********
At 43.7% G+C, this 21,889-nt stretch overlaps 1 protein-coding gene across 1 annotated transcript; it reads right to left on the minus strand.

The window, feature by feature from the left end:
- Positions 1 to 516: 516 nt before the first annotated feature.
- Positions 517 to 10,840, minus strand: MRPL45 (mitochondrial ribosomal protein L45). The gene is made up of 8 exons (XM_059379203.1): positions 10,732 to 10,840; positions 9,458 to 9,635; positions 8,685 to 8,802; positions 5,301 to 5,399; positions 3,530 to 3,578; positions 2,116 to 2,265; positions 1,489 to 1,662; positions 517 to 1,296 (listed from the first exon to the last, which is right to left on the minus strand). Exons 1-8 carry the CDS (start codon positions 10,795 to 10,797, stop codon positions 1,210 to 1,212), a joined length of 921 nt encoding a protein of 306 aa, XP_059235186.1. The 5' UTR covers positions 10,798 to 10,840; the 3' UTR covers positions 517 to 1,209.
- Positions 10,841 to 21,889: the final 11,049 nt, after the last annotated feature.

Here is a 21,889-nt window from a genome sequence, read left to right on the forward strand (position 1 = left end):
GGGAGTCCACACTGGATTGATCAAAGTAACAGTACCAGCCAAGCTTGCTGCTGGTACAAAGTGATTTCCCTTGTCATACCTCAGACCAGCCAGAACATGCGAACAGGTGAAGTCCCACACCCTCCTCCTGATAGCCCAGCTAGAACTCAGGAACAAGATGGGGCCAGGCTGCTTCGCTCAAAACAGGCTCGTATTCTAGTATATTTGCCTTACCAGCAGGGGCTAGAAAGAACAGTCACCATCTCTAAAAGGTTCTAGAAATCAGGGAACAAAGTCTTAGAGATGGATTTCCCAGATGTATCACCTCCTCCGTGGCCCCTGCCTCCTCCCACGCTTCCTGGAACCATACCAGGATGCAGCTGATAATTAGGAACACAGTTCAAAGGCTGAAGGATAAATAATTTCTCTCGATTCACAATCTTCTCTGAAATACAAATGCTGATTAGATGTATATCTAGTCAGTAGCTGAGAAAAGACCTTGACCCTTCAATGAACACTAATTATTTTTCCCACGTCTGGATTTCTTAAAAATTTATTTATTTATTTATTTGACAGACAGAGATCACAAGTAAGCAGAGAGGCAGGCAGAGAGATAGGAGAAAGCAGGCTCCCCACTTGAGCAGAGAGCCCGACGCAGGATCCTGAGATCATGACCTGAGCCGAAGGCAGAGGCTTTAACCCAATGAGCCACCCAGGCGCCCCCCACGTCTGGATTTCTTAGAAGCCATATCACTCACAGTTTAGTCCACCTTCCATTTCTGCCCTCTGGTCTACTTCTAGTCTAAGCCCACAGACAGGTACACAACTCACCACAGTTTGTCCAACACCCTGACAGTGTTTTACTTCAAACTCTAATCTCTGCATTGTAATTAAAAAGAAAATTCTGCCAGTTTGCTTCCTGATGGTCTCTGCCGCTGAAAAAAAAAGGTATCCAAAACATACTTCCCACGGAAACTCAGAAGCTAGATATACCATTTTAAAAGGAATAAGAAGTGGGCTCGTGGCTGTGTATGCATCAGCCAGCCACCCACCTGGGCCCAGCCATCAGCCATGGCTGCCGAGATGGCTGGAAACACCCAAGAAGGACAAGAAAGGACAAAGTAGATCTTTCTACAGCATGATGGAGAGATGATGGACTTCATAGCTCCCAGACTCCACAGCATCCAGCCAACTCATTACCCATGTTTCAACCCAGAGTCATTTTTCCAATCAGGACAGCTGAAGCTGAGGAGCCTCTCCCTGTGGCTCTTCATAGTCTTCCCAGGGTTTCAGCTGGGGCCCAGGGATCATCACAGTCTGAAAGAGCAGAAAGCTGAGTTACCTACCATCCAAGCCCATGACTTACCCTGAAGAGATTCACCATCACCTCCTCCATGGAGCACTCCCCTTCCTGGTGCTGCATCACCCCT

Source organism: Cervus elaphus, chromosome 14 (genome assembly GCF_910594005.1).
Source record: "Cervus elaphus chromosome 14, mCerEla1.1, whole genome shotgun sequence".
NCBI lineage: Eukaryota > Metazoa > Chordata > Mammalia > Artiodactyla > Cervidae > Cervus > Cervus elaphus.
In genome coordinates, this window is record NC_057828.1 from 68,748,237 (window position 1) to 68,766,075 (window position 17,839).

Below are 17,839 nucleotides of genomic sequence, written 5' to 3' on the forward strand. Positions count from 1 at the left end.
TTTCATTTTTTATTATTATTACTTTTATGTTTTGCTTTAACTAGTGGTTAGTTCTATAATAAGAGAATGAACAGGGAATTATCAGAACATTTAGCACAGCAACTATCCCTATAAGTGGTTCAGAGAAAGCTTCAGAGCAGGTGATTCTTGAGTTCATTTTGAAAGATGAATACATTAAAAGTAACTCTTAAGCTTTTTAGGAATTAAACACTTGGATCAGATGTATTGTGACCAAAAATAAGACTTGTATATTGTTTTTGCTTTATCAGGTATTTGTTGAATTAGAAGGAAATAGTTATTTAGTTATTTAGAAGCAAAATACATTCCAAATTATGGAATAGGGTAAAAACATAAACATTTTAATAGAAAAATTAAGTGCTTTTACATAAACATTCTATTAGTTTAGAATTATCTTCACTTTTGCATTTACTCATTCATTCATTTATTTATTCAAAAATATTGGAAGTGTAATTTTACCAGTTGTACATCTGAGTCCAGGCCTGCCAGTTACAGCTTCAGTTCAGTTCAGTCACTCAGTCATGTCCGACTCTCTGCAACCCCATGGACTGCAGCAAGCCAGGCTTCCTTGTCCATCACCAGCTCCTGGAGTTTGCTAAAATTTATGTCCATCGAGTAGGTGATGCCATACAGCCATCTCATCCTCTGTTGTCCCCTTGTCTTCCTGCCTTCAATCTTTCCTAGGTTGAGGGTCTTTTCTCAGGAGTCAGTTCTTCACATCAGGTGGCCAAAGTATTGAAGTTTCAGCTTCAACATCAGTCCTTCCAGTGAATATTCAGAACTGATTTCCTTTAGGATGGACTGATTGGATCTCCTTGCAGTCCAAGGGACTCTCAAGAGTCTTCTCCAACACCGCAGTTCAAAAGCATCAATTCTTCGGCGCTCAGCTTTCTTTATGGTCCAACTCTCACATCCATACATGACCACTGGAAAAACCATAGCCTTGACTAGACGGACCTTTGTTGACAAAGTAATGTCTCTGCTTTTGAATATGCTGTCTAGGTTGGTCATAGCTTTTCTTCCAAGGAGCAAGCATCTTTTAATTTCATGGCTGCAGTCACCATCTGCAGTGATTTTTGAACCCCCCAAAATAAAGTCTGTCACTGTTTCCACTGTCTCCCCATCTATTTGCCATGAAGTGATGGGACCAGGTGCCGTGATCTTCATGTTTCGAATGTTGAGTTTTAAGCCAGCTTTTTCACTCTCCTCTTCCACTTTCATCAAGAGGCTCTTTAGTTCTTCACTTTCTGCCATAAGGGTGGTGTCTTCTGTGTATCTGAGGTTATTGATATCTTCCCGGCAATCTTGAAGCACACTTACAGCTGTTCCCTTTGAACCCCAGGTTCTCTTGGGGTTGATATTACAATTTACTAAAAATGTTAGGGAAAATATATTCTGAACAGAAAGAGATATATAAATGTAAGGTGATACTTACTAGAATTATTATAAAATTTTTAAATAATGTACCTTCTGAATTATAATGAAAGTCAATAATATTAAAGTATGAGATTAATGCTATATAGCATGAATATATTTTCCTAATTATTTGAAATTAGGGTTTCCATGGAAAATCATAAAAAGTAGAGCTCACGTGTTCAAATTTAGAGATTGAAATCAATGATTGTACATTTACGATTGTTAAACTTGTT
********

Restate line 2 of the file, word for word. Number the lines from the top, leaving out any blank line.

The window, feature by feature from the left end: